It Depends On The Context

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We should all be concerned about the future because we will have to spend the rest of our lives here. 

Some time ago I wrote an article – It’s relative! – about the disagreement between Socrates and Protagoras concerning the concept of truth. In that article I stated that, according to Socrates, 2+2=4, but according to Protagoras… it depends… I didn’t expect to revisit such a dry subject so soon, but then the entire story of the answer regarding the Jews given by the 3 leaders of MIT and the universities of Harvard and Pennsylvania has erupted in the news… If you don’t know the story, you can search it in the news. But basically, to a direct yes/no question of whether it is allowed on the campuses of these universities to call for the genocide of Jews, the 3 leaders avoided to give a straight answer, citing the fact that it’s a context-dependent decision whether to punish a verbal instigation to genocide.

Protagoras would have been proud to have such disciples… I mean, the 3 leaders have used the concept of the relativity of truth instead of stating their position from a scientific viewpoint. For a politician (or a bureaucrat), what they did was somehow normal, as it’s in the description of the job not to have a spine (politicians channel and embody the opinions of the voting crowd, they never say what they believe or think). But given the fact that the 3 leaders represented scientific universities that act as the keepers of the Socratic method, the entire situation has caused outrage. Yet… this does not come as a surprise, if you know to read the patterns of time(s) and you see how the world is gradually collapsing into the dark ages again…

I am trained as a scientist and I cannot agree with the feedback of the 3 leaders. And it is not because the question involved the Jews. If you replace the word “Jews” with the word “people”, we can reframe the question addressed to the 3 leaders and I kindly ask you to answer for yourself:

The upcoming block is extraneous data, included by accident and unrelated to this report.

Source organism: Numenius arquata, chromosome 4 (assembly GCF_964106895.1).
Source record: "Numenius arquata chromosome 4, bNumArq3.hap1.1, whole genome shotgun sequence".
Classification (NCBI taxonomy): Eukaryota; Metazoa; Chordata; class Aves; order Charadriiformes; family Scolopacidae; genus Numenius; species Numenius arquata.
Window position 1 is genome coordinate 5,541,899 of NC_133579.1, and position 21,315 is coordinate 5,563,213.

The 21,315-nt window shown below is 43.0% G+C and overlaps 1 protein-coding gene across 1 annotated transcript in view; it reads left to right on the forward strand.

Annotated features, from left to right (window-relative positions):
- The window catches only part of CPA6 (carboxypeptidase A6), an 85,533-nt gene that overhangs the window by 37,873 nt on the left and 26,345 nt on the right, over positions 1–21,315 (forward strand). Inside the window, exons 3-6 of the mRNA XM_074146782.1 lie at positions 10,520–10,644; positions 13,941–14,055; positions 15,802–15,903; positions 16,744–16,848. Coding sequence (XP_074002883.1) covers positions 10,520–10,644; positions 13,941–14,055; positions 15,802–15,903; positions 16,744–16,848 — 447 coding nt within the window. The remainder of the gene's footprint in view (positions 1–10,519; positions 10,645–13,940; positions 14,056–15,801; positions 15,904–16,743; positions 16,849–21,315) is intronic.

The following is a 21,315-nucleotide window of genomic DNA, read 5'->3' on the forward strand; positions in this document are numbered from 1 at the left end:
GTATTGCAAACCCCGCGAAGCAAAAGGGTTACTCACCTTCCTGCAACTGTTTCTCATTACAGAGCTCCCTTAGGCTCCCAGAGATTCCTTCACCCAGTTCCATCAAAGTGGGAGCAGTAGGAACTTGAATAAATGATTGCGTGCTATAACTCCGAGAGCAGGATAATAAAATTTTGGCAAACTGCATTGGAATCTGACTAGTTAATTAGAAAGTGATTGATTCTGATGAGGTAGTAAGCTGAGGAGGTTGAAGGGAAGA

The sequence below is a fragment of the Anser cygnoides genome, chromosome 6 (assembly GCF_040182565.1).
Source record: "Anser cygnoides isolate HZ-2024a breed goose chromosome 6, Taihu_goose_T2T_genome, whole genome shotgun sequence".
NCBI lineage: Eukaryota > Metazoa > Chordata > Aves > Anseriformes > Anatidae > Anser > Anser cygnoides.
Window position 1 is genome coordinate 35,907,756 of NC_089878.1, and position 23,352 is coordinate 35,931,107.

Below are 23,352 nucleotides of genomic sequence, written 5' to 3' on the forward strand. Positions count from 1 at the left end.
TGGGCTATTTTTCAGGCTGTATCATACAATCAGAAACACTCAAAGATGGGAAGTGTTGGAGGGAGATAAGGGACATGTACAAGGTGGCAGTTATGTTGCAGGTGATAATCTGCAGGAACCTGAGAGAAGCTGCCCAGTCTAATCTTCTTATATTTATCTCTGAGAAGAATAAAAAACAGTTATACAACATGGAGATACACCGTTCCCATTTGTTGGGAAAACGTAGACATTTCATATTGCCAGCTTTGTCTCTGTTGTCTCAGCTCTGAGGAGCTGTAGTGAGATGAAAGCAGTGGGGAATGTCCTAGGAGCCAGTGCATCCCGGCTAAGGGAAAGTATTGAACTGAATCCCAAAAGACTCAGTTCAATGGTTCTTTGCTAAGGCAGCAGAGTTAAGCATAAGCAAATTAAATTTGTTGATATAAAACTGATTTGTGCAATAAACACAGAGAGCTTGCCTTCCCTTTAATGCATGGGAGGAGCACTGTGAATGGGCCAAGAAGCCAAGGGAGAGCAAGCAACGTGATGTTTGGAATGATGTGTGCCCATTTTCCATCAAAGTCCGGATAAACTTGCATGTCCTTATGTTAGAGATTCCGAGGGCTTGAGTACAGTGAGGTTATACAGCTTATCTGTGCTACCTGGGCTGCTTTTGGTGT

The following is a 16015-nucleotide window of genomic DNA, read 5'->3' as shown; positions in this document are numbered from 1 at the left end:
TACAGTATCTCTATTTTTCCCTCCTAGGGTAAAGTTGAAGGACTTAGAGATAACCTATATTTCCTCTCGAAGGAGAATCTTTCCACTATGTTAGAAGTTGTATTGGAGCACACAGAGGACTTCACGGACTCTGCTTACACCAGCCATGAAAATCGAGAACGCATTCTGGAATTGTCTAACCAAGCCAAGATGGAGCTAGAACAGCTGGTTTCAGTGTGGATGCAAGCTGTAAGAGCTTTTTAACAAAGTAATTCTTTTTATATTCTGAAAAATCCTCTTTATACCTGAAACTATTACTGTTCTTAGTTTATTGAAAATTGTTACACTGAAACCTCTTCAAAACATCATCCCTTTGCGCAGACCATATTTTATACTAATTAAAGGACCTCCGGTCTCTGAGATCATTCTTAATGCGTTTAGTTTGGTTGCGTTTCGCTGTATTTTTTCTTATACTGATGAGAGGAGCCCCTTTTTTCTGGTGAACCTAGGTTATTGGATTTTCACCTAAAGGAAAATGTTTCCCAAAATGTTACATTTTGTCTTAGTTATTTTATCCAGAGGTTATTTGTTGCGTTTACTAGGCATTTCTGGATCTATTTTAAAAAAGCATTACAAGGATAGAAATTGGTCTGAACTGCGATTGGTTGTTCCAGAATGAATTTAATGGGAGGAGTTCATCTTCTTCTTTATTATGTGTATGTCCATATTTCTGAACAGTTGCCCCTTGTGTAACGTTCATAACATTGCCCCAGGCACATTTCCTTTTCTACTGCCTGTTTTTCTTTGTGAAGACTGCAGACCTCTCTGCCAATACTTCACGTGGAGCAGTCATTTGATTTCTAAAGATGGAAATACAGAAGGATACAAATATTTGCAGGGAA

Does calling for the genocide of Jews people violate Harvard’s/MIT’s/Penn’s rules of bullying and harassment?

In other words, if I’m calling to kill you because you are in a certain way (have a certain religion, race, ethnicity or sexual orientation, etc.), is this harassment or not?

I would say it’s incitement to violence. I would say you’re provoking others to kill me and you are trying to intimidate me. But what do YOU think? Use your common-sense!

In my case, being psychiatrist, I am used to be threatened by my patients. I was threatened with murder on several occasions. If you are able to feel empathy, could you please put yourself in my place and see/feel what I’m feeling?! How would it be for you to hear not one person but an entire mob calling for your murder?! Can you feel it?! I assure you that I feel uncomfortable every time a patient is telling me that, when he’s going to leave the hospital, he’s going to come after me and kill me. Uncomfortable is an understatement, of course. I can never know if a patient, having stopped his medication and in an advanced state of psychosis, won’t come to cut my throat or stab me. It is completely out of my control and I must accept that this is a real possibility in my job. But there is a difference between a psychiatric patient (who is mentally unwell because he has a disorder) and a mob of collectively-proclaimed sane (healthy) people, calling for mass-murder. And more, there is a difference between a psychiatrist who is used to people threatening and insulting him fairly often, and a member of the general public who should not go through this (he didn’t “sign” for this, he is not paid to be insulted). What would this society become if anybody would be free to insult the others and also call for their killing!?!

Yet, this is a mess of our own making… Because what the 3 leaders have said is actually… correct… We are advocating the right of free-speech, and some of us are “free-speech absolutists”. The problem with free-speech is that, when used in the absolute mode (as a form of anarchic/radical freedom), it gives the right to say everything about everyone. And everything includes also insults and calls for genocide. Also, everyone includes people from all the possible ethnic, sexual or racial backgrounds. One can make a case that free-speech gives one the right to say anything. Also, one can also make a case that words are not deeds or facts; we can say anything as long as we don’t exaggerate and we don’t act-out what we’re saying. And this is exactly what the 3 leaders said (watch the entire video, it is available online): it depends on the context, that is, on the intensity of what’s being said and on the behavior that may or may not follow those threats. In other words, according to the 3 leaders, we are free to say everything with measure, but we are not free to persist/persevere or go to action. To put it simple, I am allowed to say that I want to kill you a couple of times, but if I insist and say it repeatedly, or if I act-out this physically, I must face consequences.